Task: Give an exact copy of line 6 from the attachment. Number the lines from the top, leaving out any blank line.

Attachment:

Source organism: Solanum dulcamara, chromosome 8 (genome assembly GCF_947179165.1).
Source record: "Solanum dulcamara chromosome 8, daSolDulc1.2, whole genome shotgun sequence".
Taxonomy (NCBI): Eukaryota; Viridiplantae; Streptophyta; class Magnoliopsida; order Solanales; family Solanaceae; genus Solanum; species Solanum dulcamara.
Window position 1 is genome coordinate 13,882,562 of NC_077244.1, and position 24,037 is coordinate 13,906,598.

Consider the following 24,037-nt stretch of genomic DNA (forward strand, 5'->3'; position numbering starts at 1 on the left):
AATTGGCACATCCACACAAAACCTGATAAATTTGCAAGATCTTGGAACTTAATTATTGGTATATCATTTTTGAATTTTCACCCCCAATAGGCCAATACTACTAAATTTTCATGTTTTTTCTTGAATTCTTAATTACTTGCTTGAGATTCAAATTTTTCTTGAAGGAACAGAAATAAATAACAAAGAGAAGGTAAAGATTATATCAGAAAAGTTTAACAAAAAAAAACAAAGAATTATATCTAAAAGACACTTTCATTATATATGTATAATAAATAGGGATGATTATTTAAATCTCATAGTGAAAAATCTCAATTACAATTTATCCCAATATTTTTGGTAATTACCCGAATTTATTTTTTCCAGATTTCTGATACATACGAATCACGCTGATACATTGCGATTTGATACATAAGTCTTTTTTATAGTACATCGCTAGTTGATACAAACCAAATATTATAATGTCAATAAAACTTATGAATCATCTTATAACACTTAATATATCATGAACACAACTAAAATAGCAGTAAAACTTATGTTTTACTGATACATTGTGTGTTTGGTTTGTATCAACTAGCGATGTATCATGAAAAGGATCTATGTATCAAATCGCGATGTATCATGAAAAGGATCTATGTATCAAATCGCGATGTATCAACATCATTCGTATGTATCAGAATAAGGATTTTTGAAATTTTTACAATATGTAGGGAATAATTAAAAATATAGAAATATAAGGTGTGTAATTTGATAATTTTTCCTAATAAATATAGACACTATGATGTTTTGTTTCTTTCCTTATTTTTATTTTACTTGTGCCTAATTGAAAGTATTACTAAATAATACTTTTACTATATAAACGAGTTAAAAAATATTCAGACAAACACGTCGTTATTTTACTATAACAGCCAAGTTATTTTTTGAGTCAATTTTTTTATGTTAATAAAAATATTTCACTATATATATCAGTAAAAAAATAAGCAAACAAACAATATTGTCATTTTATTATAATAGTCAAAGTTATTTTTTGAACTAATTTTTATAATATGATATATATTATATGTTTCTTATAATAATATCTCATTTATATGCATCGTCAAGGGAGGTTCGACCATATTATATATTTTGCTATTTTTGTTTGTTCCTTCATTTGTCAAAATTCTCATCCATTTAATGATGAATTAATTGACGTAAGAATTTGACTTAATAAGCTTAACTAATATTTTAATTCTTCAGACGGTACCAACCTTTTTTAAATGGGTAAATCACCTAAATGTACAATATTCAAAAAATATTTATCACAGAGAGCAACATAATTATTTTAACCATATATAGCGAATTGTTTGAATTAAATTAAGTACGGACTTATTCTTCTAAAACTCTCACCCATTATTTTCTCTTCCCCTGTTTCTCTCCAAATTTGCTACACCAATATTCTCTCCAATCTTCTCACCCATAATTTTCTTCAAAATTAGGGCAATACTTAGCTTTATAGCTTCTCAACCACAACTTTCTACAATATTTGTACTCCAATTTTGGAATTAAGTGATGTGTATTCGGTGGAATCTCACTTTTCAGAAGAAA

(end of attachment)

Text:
AATTGGCACATCCACACAAAACCTGATAAATTTGCAAGATCTTGGAACTTAATTATTGGTATATCATTTTTGAATTTTCACCCCCAATAGGCCAATACTACTAAATTTTCATGTTTTTTCTTGAATTCTTAATTACTTGCTTGAGATTCAAATTTTTCTTGAAGGAACAGAAATAAATAACAAAGAGAAGGTAAAGATTATATCAGAAAAGTTTAACAAAAAAAAACAAAGAATTATATCTAAAAGACACTTTCATTATATATGTATAATAAATAGGGATGATTATTTAAATCTCATAGTGAAAAATCTCAATTACAATTTATCCCAATATTTTTGGTAATTACCCGAATTTATTTTTTCCAGATTTCTGATACATACGAATCACGCTGATACATTGCGATTTGATACATAAGTCTTTTTTATAGTACATCGCTAGTTGATACAAACCAAATATTATAATGTCAATAAAACTTATGAATCATCTTATAACACTTAATATATCATGAACACAACTAAAATAGCAGTAAAACTTATGTTTTACTGATACATTGTGTGTTTGGTTTGTATCAACTAGCGATGTATCATGAAAAGGATCTATGTATCAAATCGCGATGTATCATGAAAAGGATCTATGTATCAAATCGCGATGTATCAACATCATTCGTATGTATCAGAATAAGGATTTTTGAAATTTTTACAATATGTAGGGAATAATTAAAAATATAGAAATATAAGGTGTGTAATTTGATAATTTTTCCTAATAAATATAGACACTATGATGTTTTGTTTCTTTCCTTATTTTTATTTTACTTGTGCCTAATTGAAAGTATTACTAAATAATACTTTTACTATATAAACGAGTTAAAAAATATTCAGACAAACACGTCGTTATTTTACTATAACAGCCAAGTTATTTTTTGAGTCAATTTTTTTATGTTAATAAAAATATTTCACTATATATATCAGTAAAAAAATAAGCAAACAAACAATATTGTCATTTTATTATAATAGTCAAAGTTATTTTTTGAACTAATTTTTATAATATGATATATATTATATGTTTCTTATAATAATATCTCATTTATATGCATCGTCAAGGGAGGTTCGACCATATTATATATTTTGCTATTTTTGTTTGTTCCTTCATTTGTCAAAATTCTCATCCATTTAATGATGAATTAATTGACGTAAGAATTTGACTTAATAAGCTTAACTAATATTTTAATTCTTCAGACGGTACCAACCTTTTTTAAATGGGTAAATCACCTAAATGTACAATATTCAAAAAATATTTATCACAGAGAGCAACATAATTATTTTAACCATATATAGCGAATTGTTTGAATTAAATTAAGTACGGACTTATTCTTCTAAAACTCTCACCCATTATTTTCTCTTCCCCTGTTTCTCTCCAAATTTGCTACACCAATATTCTCTCCAATCTTCTCACCCATAATTTTCTTCAAAATTAGGGCAATACTTAGCTTTATAGCTTCTCAACCACAACTTTCTACAATATTTGTACTCCAATTTTGGAATTAAGTGATGTGTATTCGGTGGAATCTCACTTTTCAGAAGAAA